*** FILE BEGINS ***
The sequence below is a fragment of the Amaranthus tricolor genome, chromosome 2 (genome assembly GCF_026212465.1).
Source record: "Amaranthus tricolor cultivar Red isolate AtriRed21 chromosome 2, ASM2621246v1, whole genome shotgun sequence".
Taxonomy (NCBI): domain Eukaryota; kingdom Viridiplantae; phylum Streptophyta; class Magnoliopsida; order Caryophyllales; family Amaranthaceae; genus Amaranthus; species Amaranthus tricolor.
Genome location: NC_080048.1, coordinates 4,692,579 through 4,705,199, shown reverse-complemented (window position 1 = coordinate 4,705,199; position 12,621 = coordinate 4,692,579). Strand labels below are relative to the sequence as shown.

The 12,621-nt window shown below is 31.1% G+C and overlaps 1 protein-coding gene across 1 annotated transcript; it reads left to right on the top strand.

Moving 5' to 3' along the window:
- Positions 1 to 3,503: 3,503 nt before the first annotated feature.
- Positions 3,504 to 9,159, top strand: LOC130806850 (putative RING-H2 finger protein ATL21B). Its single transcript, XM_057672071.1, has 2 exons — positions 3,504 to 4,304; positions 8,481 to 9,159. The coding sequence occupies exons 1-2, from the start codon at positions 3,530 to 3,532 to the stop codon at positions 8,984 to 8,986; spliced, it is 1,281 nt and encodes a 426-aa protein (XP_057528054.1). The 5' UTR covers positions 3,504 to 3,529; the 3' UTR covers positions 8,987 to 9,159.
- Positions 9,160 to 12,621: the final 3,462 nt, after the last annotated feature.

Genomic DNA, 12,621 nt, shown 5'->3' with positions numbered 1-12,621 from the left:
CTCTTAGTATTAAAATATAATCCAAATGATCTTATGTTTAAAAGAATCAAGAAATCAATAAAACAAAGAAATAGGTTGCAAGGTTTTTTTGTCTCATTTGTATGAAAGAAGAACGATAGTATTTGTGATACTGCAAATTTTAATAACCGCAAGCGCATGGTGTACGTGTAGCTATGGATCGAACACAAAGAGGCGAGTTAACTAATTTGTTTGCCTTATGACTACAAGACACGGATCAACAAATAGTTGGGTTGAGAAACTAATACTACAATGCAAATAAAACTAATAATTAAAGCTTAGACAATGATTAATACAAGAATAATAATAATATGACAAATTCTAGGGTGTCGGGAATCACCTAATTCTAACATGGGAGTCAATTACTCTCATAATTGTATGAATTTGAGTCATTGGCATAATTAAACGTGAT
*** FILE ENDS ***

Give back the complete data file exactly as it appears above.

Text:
The sequence below is a fragment of the Amaranthus tricolor genome, chromosome 2 (genome assembly GCF_026212465.1).
Source record: "Amaranthus tricolor cultivar Red isolate AtriRed21 chromosome 2, ASM2621246v1, whole genome shotgun sequence".
Taxonomy (NCBI): domain Eukaryota; kingdom Viridiplantae; phylum Streptophyta; class Magnoliopsida; order Caryophyllales; family Amaranthaceae; genus Amaranthus; species Amaranthus tricolor.
Genome location: NC_080048.1, coordinates 4,692,579 through 4,705,199, shown reverse-complemented (window position 1 = coordinate 4,705,199; position 12,621 = coordinate 4,692,579). Strand labels below are relative to the sequence as shown.

The 12,621-nt window shown below is 31.1% G+C and overlaps 1 protein-coding gene across 1 annotated transcript; it reads left to right on the top strand.

Moving 5' to 3' along the window:
- Positions 1 to 3,503: 3,503 nt before the first annotated feature.
- Positions 3,504 to 9,159, top strand: LOC130806850 (putative RING-H2 finger protein ATL21B). Its single transcript, XM_057672071.1, has 2 exons — positions 3,504 to 4,304; positions 8,481 to 9,159. The coding sequence occupies exons 1-2, from the start codon at positions 3,530 to 3,532 to the stop codon at positions 8,984 to 8,986; spliced, it is 1,281 nt and encodes a 426-aa protein (XP_057528054.1). The 5' UTR covers positions 3,504 to 3,529; the 3' UTR covers positions 8,987 to 9,159.
- Positions 9,160 to 12,621: the final 3,462 nt, after the last annotated feature.

Genomic DNA, 12,621 nt, shown 5'->3' with positions numbered 1-12,621 from the left:
CTCTTAGTATTAAAATATAATCCAAATGATCTTATGTTTAAAAGAATCAAGAAATCAATAAAACAAAGAAATAGGTTGCAAGGTTTTTTTGTCTCATTTGTATGAAAGAAGAACGATAGTATTTGTGATACTGCAAATTTTAATAACCGCAAGCGCATGGTGTACGTGTAGCTATGGATCGAACACAAAGAGGCGAGTTAACTAATTTGTTTGCCTTATGACTACAAGACACGGATCAACAAATAGTTGGGTTGAGAAACTAATACTACAATGCAAATAAAACTAATAATTAAAGCTTAGACAATGATTAATACAAGAATAATAATAATATGACAAATTCTAGGGTGTCGGGAATCACCTAATTCTAACATGGGAGTCAATTACTCTCATAATTGTATGAATTTGAGTCATTGGCATAATTAAACGTGAT